I also found that some art museums offer a number of opportunities for young people to watch and discuss films together. For example, the Museum of Modern Art offers "Films for Tweens", a series of films that provides facilitated discussion between tweens and their families within the museum. This series often includes filmmakers who speak at the film showing. Therefore, many of the discussions are geared towards the process of creating the film. The museum also offers a series of films for older teens to engage in film discussion with one another. On these Free Teen Nights, teens watch films then generate discussion based on the political, social and emotional aspects of the film. These opportunities allow young people to discuss film in an open forum. However, the discussion is facilitated in a different manner from Teasley as he breaks down each aspect of the film and interjects discussion between scenes in the film.

Teasley's method of reading a film compares the the object-based teaching conducted by museum educators because it encourages viewers to spend a longer time looking and analyzing the images in front of them. Museum educator, Rika Burnham describes this process of facilitating "how to look" in her article "The Art of Teaching in the Museum". Similar to Teasley, Burnham encourages viewers to focus on literary aspects of images (characters, setting, theme etc.) as wel as some dramatic elements (costumes and sets). Similar to the cinematic elements of films, Burnham and other educators encourage viewers to observe paintings according to the points of view exhibited (types of shots) and cropping (editing). But there are still a number of aspects of film that cannot completely connect with the use of still images (sources of sound, duration of shots, direction). As a result of these differences, I was inspired even further to implement Teasley's methods.

Not only did Teasley's presentation inspire me to use film more in discussion, it also directed my attention to the teaching of film making with students. His breakdown of cinematic elements can be helpful in letting students know what they can also include in their own films. As Teasley demonstrated, these cinematic elements do not need to be used only in the creation of elaborate films. But can also be incorporated into the creation of iMovies. I found that Stop motion animation can be another way for children to put the cinematic elements of film into action. Yet another way for children to apply cinematic elements in a hands-on way was suggested by TTP III speaker, Jen Powers. Powers developed an activity where she gave her students a collection of still images and they were challenged with selecting and arranging the images, combined with sound, to create a narrative.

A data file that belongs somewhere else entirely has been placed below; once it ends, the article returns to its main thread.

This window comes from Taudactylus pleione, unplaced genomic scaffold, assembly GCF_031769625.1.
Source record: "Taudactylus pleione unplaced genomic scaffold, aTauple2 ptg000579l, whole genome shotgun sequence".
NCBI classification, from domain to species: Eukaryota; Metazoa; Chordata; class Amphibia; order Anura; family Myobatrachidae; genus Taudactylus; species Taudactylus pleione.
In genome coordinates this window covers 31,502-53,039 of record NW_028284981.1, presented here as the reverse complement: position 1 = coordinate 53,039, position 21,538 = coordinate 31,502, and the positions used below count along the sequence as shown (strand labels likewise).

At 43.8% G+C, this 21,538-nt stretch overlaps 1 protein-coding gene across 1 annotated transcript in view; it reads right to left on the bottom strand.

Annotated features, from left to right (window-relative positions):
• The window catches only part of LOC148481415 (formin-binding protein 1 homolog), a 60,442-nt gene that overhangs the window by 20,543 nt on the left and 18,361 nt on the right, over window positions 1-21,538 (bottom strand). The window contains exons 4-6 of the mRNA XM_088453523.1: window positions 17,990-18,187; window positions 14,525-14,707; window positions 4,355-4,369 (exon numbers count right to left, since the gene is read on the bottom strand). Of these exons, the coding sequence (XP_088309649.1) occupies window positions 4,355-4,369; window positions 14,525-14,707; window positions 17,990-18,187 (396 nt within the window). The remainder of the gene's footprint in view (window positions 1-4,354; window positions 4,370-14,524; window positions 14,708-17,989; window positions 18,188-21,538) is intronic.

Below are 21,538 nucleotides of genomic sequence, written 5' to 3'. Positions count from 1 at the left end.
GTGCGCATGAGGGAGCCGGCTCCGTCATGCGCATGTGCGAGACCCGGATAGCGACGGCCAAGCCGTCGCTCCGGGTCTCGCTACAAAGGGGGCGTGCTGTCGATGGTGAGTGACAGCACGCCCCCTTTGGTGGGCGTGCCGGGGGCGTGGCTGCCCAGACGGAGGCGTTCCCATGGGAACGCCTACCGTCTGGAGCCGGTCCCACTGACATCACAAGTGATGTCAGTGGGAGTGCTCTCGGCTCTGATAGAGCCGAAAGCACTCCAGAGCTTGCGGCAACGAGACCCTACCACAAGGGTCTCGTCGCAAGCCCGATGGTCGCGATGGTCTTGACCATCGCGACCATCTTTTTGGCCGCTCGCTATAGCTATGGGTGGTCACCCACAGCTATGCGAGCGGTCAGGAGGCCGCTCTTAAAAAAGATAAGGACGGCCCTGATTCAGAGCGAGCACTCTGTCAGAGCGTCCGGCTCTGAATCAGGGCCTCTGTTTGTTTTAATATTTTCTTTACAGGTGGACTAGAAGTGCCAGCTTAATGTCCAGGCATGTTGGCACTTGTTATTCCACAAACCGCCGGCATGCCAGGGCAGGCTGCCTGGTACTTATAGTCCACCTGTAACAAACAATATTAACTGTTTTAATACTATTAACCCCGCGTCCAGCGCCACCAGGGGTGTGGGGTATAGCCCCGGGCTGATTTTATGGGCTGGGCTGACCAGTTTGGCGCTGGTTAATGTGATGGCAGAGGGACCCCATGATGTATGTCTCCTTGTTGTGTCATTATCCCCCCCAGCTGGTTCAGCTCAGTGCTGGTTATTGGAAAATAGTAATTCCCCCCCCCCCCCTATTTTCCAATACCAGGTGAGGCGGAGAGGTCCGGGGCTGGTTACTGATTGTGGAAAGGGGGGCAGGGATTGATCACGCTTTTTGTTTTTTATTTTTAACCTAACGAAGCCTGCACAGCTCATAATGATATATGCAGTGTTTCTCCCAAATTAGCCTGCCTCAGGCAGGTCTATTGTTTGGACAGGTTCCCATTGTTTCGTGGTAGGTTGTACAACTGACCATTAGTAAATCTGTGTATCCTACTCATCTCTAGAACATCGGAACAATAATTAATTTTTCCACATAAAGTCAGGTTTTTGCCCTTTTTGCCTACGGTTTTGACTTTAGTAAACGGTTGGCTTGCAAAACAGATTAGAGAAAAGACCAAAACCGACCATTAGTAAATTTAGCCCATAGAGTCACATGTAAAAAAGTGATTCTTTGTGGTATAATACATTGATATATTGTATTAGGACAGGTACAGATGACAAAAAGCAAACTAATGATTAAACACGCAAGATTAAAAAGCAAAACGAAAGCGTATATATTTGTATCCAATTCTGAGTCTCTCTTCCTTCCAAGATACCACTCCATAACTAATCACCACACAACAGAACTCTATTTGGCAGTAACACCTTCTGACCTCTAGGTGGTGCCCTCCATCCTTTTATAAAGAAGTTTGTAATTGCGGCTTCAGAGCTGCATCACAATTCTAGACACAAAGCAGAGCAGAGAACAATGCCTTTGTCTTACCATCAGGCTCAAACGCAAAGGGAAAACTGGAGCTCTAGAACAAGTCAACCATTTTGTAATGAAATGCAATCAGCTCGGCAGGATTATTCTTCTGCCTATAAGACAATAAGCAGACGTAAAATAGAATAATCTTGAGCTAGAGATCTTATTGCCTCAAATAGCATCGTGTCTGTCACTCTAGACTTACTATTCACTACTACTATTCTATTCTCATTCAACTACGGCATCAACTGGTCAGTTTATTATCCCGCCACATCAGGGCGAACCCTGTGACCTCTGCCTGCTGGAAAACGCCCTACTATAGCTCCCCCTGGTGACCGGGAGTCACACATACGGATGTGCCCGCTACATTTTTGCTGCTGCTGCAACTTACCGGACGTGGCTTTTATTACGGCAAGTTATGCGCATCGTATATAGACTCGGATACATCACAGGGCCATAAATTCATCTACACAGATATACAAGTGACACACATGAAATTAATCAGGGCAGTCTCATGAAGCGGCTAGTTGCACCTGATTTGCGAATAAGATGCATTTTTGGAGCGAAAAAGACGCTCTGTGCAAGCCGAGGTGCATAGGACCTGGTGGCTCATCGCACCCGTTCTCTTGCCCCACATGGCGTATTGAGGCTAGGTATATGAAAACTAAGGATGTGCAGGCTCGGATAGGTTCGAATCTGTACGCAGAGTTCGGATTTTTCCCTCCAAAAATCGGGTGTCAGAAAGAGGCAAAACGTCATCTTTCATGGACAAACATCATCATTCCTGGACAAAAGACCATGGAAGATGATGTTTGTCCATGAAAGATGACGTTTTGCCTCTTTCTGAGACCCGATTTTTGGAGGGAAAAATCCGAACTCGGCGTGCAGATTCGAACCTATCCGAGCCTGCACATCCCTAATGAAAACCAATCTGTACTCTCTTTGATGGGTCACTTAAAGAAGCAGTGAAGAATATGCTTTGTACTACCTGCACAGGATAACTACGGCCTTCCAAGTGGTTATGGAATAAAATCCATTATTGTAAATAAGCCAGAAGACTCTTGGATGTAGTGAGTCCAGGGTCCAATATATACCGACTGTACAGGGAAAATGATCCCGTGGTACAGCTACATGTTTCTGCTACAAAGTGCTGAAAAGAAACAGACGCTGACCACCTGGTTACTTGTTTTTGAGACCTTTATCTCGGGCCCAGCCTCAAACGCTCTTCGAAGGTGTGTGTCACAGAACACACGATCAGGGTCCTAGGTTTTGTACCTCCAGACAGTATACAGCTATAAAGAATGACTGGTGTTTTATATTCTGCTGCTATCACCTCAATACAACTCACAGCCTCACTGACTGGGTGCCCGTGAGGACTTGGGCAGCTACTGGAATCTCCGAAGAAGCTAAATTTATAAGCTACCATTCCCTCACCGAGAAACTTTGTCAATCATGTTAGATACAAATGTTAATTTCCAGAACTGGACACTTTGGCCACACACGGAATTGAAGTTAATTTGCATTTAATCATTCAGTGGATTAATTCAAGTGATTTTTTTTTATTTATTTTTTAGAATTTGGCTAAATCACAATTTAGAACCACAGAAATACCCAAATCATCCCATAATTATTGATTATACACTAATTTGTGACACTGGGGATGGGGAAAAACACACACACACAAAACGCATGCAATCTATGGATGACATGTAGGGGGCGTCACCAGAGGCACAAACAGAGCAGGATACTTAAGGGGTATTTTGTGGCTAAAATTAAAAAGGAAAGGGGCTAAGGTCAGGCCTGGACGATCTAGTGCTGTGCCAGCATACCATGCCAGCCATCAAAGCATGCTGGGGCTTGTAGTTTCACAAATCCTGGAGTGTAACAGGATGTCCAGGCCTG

The presentations of Alan Teasley and other speakers in the Teach Think Play III course helped me learn a great deal about the elements of film and how this learning can be applied in specific ways in classrooms. This inspired me to consider how I can apply film discussion and film making in the context of my own teaching environment. Additionally, I now feel empowered to explore the area of film even more and find new ways to apply it to all the age groups I teach. Among the new resources I have found to help me do this is the British website, Film Street. This website it great for young children to learn vocabulary and elements of film through fun interactive activities. I also came across another (British!) website, MediaEd, which seems to be a great resource for teachers who plan to teach film making in the classroom. Discussion of film and film making are so closely tied to what I have been doing with children in museums with still images. In addition to this new information that I have come across, I look forward to applying what I have learned from Alan Teasley and the other presenters of Teach Think Play III in my own practice.